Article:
Turkish President Recep Tayyip Erdogan has embarked on a two-day visit to Moldova aimed at boosting relations with the former Soviet republic.
Erdogan met on October 17 in Moldova’s capital with his counterpart, Igor Dodon, and the two presidents signed a joint declaration on “strategic” cooperation between Chisinau and Ankara.
The two presidents also inaugurated the presidential palace in Chisinau, which was renovated with funds from Ankara after the building was ransacked in 2009 by demonstrators protesting against what they said were rigged elections.
At a press conference, Dodon called Turkey an “extremely important partner” for Moldova and an "example…when it comes to defending national interests."
"The diplomatic relations of friendship between the two countries have existed for 26 years. More than 60 bilateral acts have been signed, and today is a historic day in strategic consolidation between our states,” Dodon said.
Erdogan said Ankara "unreservedly supports the territorial integrity of Moldova and calls for a peaceful settlement" of the conflict over the Moscow-backed separatist region of Transdniester, which declared independence from Moldova in 1990.
The two sides fought a brief war in 1992 that ended when the Russian military intervened on the side of Transdniester. Transdniester's independence is not recognized by any country.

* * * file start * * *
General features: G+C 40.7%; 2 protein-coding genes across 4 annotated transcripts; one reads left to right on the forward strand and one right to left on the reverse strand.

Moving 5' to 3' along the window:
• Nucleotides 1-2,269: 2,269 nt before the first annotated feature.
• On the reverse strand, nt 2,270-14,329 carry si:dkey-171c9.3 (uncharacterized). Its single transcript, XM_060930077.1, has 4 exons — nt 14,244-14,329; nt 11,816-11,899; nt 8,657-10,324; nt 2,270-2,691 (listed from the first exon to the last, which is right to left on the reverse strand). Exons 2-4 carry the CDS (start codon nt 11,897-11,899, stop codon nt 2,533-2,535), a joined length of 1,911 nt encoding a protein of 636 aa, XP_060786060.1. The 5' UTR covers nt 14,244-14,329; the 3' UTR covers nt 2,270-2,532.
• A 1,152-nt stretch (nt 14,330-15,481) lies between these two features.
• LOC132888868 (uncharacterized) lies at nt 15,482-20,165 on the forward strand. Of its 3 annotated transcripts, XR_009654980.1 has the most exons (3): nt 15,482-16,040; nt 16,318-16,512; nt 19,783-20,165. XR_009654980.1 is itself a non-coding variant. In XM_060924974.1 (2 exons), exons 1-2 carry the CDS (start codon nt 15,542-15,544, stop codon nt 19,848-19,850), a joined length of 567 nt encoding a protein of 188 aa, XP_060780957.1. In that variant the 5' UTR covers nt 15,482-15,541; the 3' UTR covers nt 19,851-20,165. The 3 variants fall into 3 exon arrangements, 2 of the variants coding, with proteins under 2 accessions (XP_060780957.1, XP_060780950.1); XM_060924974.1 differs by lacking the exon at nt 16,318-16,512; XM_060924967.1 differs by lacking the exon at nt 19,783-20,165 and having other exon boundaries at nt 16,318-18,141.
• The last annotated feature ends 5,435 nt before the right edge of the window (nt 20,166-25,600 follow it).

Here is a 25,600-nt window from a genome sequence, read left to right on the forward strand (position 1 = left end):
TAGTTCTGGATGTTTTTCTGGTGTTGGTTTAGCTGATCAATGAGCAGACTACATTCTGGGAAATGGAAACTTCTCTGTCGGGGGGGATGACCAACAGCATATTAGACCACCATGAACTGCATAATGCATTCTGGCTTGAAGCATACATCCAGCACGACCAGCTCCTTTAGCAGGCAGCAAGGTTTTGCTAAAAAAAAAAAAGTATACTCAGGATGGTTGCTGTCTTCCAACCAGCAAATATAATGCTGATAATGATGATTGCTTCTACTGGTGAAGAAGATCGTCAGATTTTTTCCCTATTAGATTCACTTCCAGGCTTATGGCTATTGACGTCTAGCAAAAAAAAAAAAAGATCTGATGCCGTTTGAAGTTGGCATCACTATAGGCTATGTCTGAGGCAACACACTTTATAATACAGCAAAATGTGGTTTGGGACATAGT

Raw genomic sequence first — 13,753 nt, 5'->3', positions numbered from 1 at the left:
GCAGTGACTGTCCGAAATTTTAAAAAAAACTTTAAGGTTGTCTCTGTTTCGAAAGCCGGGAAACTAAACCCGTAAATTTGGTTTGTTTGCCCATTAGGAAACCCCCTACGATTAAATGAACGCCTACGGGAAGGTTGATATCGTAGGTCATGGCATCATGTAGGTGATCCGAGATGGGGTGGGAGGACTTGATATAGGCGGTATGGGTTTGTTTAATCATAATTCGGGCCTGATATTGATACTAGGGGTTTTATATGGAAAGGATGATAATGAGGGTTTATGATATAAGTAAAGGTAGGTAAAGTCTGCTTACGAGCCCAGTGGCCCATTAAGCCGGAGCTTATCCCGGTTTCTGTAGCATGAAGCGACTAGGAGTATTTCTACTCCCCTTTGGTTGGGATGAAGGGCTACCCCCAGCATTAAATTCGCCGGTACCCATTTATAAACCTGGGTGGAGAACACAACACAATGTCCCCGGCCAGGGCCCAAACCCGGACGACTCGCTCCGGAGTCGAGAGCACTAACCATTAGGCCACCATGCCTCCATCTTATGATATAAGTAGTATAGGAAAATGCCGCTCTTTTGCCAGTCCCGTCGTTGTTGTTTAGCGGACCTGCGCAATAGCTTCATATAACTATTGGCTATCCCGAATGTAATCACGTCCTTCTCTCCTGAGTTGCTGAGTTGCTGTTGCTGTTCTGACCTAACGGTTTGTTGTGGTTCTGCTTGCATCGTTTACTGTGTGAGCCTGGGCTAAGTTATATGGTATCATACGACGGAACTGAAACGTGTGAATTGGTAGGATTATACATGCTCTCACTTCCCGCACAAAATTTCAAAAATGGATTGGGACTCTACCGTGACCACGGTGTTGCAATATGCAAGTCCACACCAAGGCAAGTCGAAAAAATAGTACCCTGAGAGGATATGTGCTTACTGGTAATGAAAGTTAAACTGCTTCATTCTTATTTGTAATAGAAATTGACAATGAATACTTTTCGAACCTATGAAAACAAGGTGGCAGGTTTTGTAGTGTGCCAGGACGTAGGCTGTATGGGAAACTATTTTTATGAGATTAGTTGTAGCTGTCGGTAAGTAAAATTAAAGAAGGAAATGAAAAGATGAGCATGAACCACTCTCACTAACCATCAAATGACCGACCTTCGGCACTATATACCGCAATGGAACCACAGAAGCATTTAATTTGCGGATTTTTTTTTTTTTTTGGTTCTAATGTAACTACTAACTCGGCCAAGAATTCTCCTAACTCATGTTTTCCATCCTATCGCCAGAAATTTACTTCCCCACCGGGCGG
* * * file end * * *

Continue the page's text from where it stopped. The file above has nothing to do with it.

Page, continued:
On October 18, the Turkish leader was set to travel to Moldova’s autonomous Gagauzia region, which Dodon described as a “bridge of friendship between our countries.”
Gagauzia is populated mainly by ethnic Turkish Gagauz who speak Russian and have adopted Russian Orthodox Christianity.
Erdogan’s visit comes weeks after seven Turkish teachers were detained in Chisinau in a joint operation with the Turkish intelligence service and were expelled from Moldova on September 6 in a move criticized by human rights organizations.
Erdogan praised the action, saying it is "normal for friends to help each other when there are problems."
Meanwhile, dozens of people protested outside the Turkish Embassy in Chisinau, chanting, "Down with the dictatorship" and "Down with the mafia."
One placard read, “Danger Zone – in Moldova you risk being sold to Erdogan!”
Moldova's state security service, the SIS, said the seven teachers posed a "risk to national security," without providing details.
They were staff members of a Turkish high school in Chisinau’s Durlesti neighborhood that is linked to U.S.-based Turkish cleric Fethullah Gulen, whom Ankara blames for a failed coup in 2016. Gulen rejects the claim.